Rafael Henrique | LightRocket | Getty Images

    MicroStrategy, the enterprise software maker that’s bet big on bitcoin over the past two years, is now underwater on its holdings of the world’s largest cryptocurrency due to the market tumble.
    Bitcoin traded around $28,500 apiece on Thursday afternoon, recovering from earlier losses that brought the digital token below $27,000. Just last week, it touched a recent high around $40,000. Its all-time high, just below $69,000, was reached in November.

    MicroStrategy’s cost basis was roughly $30,700 per bitcoin, as of March 31, according to its first-quarter earnings report. As of the same date, the company owned roughly 129,218 bitcoins, spending a total of $3.967 billion to acquire them.
    MicroStrategy’s stock, while volatile, enjoyed success alongside bitcoin in late 2020 and into last year. Now, it reflects the tumult facing bitcoin and the crypto market more generally, which has been rocked in recent days as investors flee risky assets, and as an experimental stablecoin project is under duress.

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    At their lows on Thursday, MicroStrategy shares were down more than 20% to almost $134, after plummeting 25.4% Wednesday. The stock then rallied all the way back and jumped as much as 22% intraday on Thursday. It ended higher by 1.8% at $171.18 per share, putting its losses over the past five days at 46.3%.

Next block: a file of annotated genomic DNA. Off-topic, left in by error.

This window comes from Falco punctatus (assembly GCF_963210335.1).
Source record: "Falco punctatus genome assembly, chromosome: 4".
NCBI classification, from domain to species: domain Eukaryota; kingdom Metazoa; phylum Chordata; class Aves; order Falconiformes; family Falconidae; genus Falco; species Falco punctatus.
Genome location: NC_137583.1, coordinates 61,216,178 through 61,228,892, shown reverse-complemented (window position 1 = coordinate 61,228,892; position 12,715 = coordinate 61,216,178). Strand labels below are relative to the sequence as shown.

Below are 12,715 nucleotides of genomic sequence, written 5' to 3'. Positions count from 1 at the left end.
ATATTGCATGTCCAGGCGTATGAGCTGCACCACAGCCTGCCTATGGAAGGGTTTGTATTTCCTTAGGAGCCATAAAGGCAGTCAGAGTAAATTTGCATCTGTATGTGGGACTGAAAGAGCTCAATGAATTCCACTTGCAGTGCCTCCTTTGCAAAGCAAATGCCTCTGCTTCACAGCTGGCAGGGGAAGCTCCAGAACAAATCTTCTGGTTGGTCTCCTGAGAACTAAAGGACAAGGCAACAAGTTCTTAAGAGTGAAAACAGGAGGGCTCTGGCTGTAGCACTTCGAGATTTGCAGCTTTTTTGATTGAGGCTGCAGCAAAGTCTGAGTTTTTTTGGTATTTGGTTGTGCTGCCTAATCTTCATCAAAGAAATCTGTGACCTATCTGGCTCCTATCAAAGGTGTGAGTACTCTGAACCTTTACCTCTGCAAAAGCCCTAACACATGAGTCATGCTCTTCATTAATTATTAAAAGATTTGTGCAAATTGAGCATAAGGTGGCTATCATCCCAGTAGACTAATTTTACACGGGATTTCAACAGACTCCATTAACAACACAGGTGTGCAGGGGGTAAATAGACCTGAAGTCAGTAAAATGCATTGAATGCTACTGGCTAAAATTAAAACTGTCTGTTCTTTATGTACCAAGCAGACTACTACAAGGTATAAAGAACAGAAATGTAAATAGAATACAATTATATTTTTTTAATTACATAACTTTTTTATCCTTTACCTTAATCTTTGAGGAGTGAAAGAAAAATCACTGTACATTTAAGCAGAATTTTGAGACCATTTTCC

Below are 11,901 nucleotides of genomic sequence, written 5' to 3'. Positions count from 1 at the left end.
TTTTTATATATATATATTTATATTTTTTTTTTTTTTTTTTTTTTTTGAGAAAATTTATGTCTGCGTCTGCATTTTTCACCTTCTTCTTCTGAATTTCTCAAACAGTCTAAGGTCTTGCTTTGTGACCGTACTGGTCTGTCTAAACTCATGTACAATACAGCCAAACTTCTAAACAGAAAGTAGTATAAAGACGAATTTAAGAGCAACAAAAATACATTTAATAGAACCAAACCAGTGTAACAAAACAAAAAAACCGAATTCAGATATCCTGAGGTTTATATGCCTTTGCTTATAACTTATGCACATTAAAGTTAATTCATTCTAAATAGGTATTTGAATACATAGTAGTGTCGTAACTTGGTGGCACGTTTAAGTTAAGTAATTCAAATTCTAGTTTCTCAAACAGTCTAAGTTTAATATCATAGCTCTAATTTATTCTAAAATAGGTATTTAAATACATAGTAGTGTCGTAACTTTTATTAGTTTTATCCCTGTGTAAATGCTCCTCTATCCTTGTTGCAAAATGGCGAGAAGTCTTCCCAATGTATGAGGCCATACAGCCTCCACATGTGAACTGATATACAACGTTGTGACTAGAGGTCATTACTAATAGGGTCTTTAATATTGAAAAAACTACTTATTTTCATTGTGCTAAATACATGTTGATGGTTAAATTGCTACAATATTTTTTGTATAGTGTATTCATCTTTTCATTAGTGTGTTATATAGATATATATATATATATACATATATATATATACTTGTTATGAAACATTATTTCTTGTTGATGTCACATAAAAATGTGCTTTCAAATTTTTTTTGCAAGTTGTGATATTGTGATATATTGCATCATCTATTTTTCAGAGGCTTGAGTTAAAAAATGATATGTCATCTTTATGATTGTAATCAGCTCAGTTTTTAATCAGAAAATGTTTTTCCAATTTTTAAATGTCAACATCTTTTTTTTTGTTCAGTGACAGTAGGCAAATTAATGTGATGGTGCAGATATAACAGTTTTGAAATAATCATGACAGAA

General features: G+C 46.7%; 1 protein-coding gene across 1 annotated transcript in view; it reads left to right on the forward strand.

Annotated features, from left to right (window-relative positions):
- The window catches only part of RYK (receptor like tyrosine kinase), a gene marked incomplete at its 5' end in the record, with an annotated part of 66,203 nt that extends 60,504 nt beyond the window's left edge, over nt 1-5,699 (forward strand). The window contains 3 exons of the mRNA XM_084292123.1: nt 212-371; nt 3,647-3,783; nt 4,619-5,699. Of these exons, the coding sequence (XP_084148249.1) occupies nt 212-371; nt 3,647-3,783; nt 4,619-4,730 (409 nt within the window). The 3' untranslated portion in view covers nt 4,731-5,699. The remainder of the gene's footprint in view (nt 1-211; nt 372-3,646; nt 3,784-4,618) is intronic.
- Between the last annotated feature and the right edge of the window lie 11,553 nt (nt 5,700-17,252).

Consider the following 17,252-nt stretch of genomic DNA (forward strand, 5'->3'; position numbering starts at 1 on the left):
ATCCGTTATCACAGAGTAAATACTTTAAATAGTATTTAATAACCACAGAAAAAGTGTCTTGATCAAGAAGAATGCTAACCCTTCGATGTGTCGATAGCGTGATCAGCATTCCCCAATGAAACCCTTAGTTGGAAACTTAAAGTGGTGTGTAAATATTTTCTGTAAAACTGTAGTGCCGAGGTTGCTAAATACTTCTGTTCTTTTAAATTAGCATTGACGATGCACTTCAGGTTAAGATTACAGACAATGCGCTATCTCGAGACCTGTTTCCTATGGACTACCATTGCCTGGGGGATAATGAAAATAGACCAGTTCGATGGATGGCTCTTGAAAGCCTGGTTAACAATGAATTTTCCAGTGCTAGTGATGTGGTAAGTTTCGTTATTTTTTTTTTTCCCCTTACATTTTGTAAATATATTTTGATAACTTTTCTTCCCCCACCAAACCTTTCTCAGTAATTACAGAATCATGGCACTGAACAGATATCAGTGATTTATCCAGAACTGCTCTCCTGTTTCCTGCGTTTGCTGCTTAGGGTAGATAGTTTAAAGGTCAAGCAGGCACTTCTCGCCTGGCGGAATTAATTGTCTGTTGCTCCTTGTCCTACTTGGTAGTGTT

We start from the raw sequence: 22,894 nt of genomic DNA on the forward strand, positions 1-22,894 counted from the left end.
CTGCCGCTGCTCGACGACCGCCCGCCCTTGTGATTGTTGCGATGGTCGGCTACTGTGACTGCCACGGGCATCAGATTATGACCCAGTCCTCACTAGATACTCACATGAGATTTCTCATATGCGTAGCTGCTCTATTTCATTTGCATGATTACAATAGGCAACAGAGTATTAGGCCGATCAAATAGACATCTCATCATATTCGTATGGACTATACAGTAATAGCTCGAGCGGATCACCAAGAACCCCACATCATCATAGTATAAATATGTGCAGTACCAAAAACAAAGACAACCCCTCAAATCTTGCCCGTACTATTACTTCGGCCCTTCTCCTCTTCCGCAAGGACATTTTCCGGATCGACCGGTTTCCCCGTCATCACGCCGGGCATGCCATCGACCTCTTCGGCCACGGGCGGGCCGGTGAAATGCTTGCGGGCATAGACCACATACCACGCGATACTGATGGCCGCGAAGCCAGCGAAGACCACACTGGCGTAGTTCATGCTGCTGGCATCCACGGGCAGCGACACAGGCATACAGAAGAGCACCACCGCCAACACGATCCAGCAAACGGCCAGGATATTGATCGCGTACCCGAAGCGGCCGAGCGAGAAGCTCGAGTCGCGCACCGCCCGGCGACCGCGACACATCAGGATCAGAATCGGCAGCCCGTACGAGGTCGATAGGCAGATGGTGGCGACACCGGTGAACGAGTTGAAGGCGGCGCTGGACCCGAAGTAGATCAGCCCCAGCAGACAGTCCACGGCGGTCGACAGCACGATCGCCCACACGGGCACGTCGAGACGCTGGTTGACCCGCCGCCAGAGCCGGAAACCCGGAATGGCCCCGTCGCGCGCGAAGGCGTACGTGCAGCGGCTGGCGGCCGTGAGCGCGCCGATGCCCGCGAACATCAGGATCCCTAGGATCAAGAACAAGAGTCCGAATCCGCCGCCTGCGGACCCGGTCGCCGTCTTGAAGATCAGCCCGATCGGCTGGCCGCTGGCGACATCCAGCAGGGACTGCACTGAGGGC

Based on Thursday’s close, MicroStrategy shares are down about 87% from their bitcoin-era highs of $1,315 on Feb. 9, 2021. That came just one day after Tesla announced it bought $1.5 billion worth of bitcoin, a move that may have been inspired by MicroStrategy’s buying and the evangelizing of its chairman and CEO, Michael Saylor.
    Since MicroStrategy disclosed its maiden bitcoin purchase, in August 2020, Saylor has become one of the most well-known bitcoin boosters in Corporate America, amassing a large following on Twitter and speaking at various crypto conferences.

    He’s made a number of bold predictions and claims about bitcoin, suggesting to CNBC last year it could have a total market cap of $100 trillion eventually and become “a stabilizing influence in the entire financial system of the 21st century.” As of Thursday, bitcoin’s market value was below $600 billion.
    MicroStrategy, which generated $510.8 million in revenue in 2021, has made increasingly risky bets on bitcoin. Its initial tranche nearly two years ago was bought using cash on hand, spending about $250 million, including fees and expenses, at a time when bitcoin traded below $12,000 per token.
    MicroStrategy then began to tap the debt market to fund additional purchases, issuing $650 million of convertible notes in December 2020 and $500 million of bonds in June 2021. Proceeds from both were used to buy still more bitcoin.

    Michael Saylor, chairman and chief executive officer of MicroStrategy, speaks during the Bitcoin 2022 conference in Miami, Florida, U.S., on Thursday, April 7, 2022.
    Eva Marie Uzcategui | Bloomberg | Getty Images

    Most recently, on March 29, a subsidiary of MicroStrategy closed a $205 million loan — collateralized by bitcoin — with the purpose of acquiring even more bitcoin. On April 5, Saylor announced MicroStrategy bought 4,167 bitcoins at an average price of $45,714 each.